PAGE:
In between the pithy encomiums in her speech to the Class of 2018 at MIT’s commencement last week, Facebook chief operating officer Sheryl Sandberg squeezed in an apology of sorts.
“It’s painful when you miss something, when you make the mistake of believing so much in the good you are seeing that you don’t see the bad. It’s hard when you know that you let people down,” she said.
Sandberg was making an oblique — very oblique — reference to Facebook’s recent breaches of user privacy and apparent flouting of employment discrimination law.
But in a different world, here’s what she could have told those MIT graduates in her commencement address. In fact, let’s take a moment now to imagine a few new quotes:
“With a nod to the civil rights crusaders of the 1960s, who fought for equity in all domains of American life, Facebook intends to realign its advertising policy so it is in compliance with the federal Age Discrimination in Employment Act of 1967. In December, the Communications Workers of America filed a class-action lawsuit that accuses us of discriminating against older job seekers by allowing companies to micro-target help-wanted advertising. Just last month, the union ratcheted up pressure by adding hundreds of companies — like Amazon, T-Mobile, and Ikea — to the case, Bradley v. T-Mobile. Yes, the language in the lawsuit really stung: ‘. . . in search of greater profits, Facebook has turned its powerful ad platform into a conduit for age discrimination. . . .’ I am here to say that Facebook plans to comply with the law of the land. I apologize.”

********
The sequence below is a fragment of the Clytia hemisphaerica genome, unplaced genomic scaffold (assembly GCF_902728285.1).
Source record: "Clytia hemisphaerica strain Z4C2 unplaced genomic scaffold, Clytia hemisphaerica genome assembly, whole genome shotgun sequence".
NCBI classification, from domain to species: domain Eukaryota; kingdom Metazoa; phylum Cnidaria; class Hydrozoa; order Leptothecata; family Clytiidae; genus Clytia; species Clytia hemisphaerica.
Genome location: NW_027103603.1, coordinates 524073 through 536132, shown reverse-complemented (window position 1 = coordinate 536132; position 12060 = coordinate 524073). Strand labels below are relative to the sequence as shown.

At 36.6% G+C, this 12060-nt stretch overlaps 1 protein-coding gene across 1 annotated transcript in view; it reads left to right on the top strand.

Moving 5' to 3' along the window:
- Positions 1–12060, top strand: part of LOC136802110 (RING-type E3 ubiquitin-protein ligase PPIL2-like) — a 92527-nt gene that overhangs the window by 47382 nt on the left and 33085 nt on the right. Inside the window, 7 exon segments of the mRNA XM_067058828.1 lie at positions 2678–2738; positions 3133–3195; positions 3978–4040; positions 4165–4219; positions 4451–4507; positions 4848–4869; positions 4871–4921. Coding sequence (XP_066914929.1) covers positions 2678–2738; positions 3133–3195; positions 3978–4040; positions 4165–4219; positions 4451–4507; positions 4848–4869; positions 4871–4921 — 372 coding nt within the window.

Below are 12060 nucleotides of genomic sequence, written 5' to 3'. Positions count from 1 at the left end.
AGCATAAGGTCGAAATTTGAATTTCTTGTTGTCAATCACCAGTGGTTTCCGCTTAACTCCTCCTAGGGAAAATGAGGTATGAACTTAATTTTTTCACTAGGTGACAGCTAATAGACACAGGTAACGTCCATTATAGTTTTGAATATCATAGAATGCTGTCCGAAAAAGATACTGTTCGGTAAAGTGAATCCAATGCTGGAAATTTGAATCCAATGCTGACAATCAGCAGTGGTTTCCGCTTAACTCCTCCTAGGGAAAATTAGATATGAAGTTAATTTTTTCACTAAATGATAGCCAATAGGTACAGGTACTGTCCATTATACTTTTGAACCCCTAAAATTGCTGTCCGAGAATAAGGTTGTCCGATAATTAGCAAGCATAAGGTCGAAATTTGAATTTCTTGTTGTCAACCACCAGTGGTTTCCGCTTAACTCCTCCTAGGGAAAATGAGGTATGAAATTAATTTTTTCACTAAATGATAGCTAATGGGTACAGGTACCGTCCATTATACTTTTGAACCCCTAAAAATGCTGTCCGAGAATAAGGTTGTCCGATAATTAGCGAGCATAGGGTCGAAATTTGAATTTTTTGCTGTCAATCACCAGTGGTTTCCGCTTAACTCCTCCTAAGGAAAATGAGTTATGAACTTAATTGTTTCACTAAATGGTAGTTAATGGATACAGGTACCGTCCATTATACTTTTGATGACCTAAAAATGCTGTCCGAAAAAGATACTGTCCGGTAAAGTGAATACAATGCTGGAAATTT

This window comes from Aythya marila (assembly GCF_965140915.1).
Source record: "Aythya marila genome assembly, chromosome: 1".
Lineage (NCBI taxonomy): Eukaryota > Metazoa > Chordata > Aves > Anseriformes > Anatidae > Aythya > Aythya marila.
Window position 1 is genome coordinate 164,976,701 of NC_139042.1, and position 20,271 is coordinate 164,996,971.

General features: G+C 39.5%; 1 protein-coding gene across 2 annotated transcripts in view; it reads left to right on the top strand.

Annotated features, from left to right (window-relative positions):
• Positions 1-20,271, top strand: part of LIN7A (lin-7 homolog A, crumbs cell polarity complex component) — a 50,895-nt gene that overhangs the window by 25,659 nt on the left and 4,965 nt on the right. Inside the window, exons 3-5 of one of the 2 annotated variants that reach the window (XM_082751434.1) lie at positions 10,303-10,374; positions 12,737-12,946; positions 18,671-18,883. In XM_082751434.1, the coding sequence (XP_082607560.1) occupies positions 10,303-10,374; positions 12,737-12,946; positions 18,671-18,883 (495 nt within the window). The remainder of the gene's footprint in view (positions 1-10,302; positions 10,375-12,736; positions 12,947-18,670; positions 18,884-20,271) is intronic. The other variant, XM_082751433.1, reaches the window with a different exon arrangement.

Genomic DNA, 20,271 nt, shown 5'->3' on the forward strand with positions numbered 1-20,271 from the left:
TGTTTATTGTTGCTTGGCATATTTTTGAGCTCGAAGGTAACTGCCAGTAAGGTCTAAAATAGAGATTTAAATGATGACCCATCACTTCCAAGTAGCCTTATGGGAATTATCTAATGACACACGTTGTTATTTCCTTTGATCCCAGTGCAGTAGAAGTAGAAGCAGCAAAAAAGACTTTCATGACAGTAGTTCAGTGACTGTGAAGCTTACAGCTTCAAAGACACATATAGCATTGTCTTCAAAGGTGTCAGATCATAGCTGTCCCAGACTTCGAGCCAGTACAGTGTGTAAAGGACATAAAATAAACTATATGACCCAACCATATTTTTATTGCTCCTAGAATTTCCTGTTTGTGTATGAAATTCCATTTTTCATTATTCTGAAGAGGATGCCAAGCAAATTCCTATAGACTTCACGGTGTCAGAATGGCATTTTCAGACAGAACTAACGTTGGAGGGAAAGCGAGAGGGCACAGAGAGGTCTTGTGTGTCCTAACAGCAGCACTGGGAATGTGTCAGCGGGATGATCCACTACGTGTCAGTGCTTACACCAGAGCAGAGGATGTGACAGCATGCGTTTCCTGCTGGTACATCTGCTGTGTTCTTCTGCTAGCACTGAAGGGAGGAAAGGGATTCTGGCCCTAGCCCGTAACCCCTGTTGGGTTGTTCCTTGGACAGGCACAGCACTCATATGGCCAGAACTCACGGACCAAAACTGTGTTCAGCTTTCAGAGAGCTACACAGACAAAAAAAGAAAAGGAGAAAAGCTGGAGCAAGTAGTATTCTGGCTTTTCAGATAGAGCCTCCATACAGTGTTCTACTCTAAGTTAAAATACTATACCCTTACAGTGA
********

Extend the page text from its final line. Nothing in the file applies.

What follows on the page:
She might have continued: “Yes, I know my boss, Mark Zuckerberg, told Congress in April that Facebook didn’t know that an app developer named Aleksandr Kogan sold data for 87 million Facebook users to Cambridge Analytica. I know he contends that we’re technically not in violation of the 2011 Federal Trade Commission consent decree — the one where we vowed sweeping reform of data-sharing policies.
“I am here to say that Facebook plans to work closely with FTC investigators to protect our most important resource: you, our users. I apologize.”
Right now, this alternative commencement speech is a fantasy. And to be fair, Sandberg alone didn’t foment Facebook’s scofflaw culture, and she alone can’t fix it.
But users should demand that Facebook step up its efforts to comply with an agency charged with protecting consumers, and abide by longstanding laws that give working people a fair shot. That way, by the time the members of the class of 2019 file in to collect their sheepskins, the script and the speech will be different.